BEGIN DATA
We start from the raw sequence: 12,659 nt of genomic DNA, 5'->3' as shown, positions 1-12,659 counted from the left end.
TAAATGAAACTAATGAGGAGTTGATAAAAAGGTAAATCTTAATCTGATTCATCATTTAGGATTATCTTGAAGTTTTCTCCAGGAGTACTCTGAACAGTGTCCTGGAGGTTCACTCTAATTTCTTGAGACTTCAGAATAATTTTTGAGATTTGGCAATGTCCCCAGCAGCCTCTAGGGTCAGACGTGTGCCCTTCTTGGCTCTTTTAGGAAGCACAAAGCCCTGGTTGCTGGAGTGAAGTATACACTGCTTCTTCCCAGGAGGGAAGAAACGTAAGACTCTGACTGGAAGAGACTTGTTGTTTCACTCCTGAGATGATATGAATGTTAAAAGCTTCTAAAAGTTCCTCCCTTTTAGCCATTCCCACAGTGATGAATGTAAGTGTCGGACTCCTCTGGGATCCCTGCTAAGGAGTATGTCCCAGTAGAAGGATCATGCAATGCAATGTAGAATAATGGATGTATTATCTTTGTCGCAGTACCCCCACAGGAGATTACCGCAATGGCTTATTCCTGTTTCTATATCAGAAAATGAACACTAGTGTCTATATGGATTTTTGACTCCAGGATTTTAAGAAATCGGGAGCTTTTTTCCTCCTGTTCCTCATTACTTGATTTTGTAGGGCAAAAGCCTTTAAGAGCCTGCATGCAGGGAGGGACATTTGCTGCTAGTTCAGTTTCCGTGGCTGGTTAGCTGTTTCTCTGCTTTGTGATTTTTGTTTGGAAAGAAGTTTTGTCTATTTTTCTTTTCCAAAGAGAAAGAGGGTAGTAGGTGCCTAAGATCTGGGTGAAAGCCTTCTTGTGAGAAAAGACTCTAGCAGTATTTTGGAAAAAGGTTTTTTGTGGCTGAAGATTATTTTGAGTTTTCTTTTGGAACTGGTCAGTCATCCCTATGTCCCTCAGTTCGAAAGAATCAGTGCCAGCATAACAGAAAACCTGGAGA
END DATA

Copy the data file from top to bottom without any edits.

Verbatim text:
We start from the raw sequence: 12,659 nt of genomic DNA, 5'->3' as shown, positions 1-12,659 counted from the left end.
TAAATGAAACTAATGAGGAGTTGATAAAAAGGTAAATCTTAATCTGATTCATCATTTAGGATTATCTTGAAGTTTTCTCCAGGAGTACTCTGAACAGTGTCCTGGAGGTTCACTCTAATTTCTTGAGACTTCAGAATAATTTTTGAGATTTGGCAATGTCCCCAGCAGCCTCTAGGGTCAGACGTGTGCCCTTCTTGGCTCTTTTAGGAAGCACAAAGCCCTGGTTGCTGGAGTGAAGTATACACTGCTTCTTCCCAGGAGGGAAGAAACGTAAGACTCTGACTGGAAGAGACTTGTTGTTTCACTCCTGAGATGATATGAATGTTAAAAGCTTCTAAAAGTTCCTCCCTTTTAGCCATTCCCACAGTGATGAATGTAAGTGTCGGACTCCTCTGGGATCCCTGCTAAGGAGTATGTCCCAGTAGAAGGATCATGCAATGCAATGTAGAATAATGGATGTATTATCTTTGTCGCAGTACCCCCACAGGAGATTACCGCAATGGCTTATTCCTGTTTCTATATCAGAAAATGAACACTAGTGTCTATATGGATTTTTGACTCCAGGATTTTAAGAAATCGGGAGCTTTTTTCCTCCTGTTCCTCATTACTTGATTTTGTAGGGCAAAAGCCTTTAAGAGCCTGCATGCAGGGAGGGACATTTGCTGCTAGTTCAGTTTCCGTGGCTGGTTAGCTGTTTCTCTGCTTTGTGATTTTTGTTTGGAAAGAAGTTTTGTCTATTTTTCTTTTCCAAAGAGAAAGAGGGTAGTAGGTGCCTAAGATCTGGGTGAAAGCCTTCTTGTGAGAAAAGACTCTAGCAGTATTTTGGAAAAAGGTTTTTTGTGGCTGAAGATTATTTTGAGTTTTCTTTTGGAACTGGTCAGTCATCCCTATGTCCCTCAGTTCGAAAGAATCAGTGCCAGCATAACAGAAAACCTGGAGA